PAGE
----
This past year saw the highly visible airing of concerns surrounding the Keystone XL (KXL) pipeline project. A broad group of citizens opposed KXL, citing the climate change impacts of extracting and transporting Canadian tar sands oil and the (not unlikely) possibility of a toxic tar sands oil spill over the environmentally sensitive Sand Hills region of Nebraska or above the Ogallala aquifer, a critical source of drinking water for the Great Plains.
In at least a temporary victory for this broad group of concerned citizens, President Obama punted Keystone’s approval. Yet, tar sands oil remains a threat to communities and essential resources, not just along the proposed path of KXL, but in other parts of the country as well. There is reason to believe that New England is especially at risk.
Remember the 2010 Michigan oil spill? If that’s not ringing a bell, here’s a refresher: in July 2010, a pipeline operated by Enbridge Energy Partners — the U.S. branch of Enbridge Inc., Canada’s largest transporter of crude oil — ruptured near Talmadge Creek, a tributary of Michigan’s Kalamazoo River, spilling 1,148,413 gallons of tar sands oil. The National Transportation and Safety Board (NTSB) attributed the spill to pipeline corrosion and “pervasive organizational failures.” Further, NTSB suggested that Enbridge was aware that the section of the pipeline that ultimately burst was vulnerable, and failed to act on the information.
State and local officials were unprepared for what happened when the tar sands oil entered the river. The usual spill response methods — applying skimmers and booms on the surface of the river — were of little use because the heavy, viscous oil sank and spread along the bottom of the river. The spill contaminated some 36 miles of the Kalamazoo River, about 80 miles upstream from where the river empties into Lake Michigan. Fluids used to dilute the tar sands oil had become separated after the spill, meaning that toxic vapors containing benzene and polycyclic hydrocarbons escaped into the air, and thus the heavy oil sank.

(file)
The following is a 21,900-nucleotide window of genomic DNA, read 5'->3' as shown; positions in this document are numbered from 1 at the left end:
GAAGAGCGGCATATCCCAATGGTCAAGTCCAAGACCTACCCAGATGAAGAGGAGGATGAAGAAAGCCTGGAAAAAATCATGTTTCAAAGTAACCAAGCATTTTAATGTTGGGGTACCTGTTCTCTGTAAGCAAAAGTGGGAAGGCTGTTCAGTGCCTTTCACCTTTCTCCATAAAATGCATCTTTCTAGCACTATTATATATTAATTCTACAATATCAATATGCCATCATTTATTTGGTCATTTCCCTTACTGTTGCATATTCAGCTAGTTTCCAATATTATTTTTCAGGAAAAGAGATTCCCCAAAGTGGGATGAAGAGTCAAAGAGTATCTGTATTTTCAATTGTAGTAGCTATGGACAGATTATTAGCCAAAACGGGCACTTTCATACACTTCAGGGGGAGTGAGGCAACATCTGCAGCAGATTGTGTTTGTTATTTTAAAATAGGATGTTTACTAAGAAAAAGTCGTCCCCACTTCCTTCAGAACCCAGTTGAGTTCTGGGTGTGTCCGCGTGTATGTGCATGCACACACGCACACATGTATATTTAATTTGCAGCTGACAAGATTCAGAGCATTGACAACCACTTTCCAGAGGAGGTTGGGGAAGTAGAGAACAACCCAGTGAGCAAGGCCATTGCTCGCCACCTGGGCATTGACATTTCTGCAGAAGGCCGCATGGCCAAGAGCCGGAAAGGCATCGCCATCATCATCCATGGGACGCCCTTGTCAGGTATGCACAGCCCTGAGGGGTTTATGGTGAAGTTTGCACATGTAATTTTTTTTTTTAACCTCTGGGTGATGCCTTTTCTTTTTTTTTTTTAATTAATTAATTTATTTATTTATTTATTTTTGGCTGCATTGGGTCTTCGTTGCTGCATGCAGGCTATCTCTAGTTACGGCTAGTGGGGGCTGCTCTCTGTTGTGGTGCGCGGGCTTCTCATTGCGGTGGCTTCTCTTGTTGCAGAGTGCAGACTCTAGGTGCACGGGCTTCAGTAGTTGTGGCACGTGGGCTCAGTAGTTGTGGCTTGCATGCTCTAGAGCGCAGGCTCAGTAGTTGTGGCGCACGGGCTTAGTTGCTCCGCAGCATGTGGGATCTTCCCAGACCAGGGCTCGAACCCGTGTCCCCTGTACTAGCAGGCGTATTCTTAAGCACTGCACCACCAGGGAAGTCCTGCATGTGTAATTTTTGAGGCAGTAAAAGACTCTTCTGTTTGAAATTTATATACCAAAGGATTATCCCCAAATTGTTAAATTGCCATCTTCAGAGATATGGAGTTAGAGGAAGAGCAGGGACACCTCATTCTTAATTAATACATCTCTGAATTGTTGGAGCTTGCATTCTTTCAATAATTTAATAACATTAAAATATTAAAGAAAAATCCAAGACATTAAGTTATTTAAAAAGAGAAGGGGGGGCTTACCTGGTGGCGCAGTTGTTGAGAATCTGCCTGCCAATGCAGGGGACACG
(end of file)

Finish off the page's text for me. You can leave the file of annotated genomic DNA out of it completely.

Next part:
According to a sample of Michigan residents, over one third of those living in impacted communities relocated due to local air pollution in the wake of the spill. Many were exposed to toxic vapors and reported troubling neurological, respiratory and gastrointestinal problems.
Now, the same company may have designs on New England. In 2008, there was buzz that the company was pursuing a “Trailbreaker” project that would have run Canadian tar sands oil through the aging Portland-Montreal pipeline, which stretches 236 miles across northern New England from Montreal, Canada to Portland, Maine.
Enbridge now claims it is no longer pursuing “Trailbreaker,” but Enbridge is seeking permission to change the direction of flow — from westbound to eastbound — of a key section of its pipeline network, potentially to bring tar sands oil east. It seems that the company’s piecemeal approach to bringing this dirtiest of oils east is tailored to avoid public outcry of the scale that has stalled KXL.
New England must be vigilant, and not allow this to happen. A tar sands oil spill along the path of the Portland-Montreal pipeline would be disastrous.
The pipeline crosses many of northern New England’s major rivers including the Missisquoi, Black, Connecticut and Androscoggin. The aging pipeline also passes through the Crooked River watershed, the source of drinking water for one tenth of Maine’s population and a major tributary of Sebago Lake, the source of Portland, Maine’s drinking water. A threat of a spill of tar sands oil would also loom over New Hampshire’s White Mountains, the Missisquoi National Wildlife Refuge, renowned freshwater fisheries and countless other cherished places.
The risk is simply too great. Piping toxic tar sands through New England would be a bad deal for everyone but Enbridge.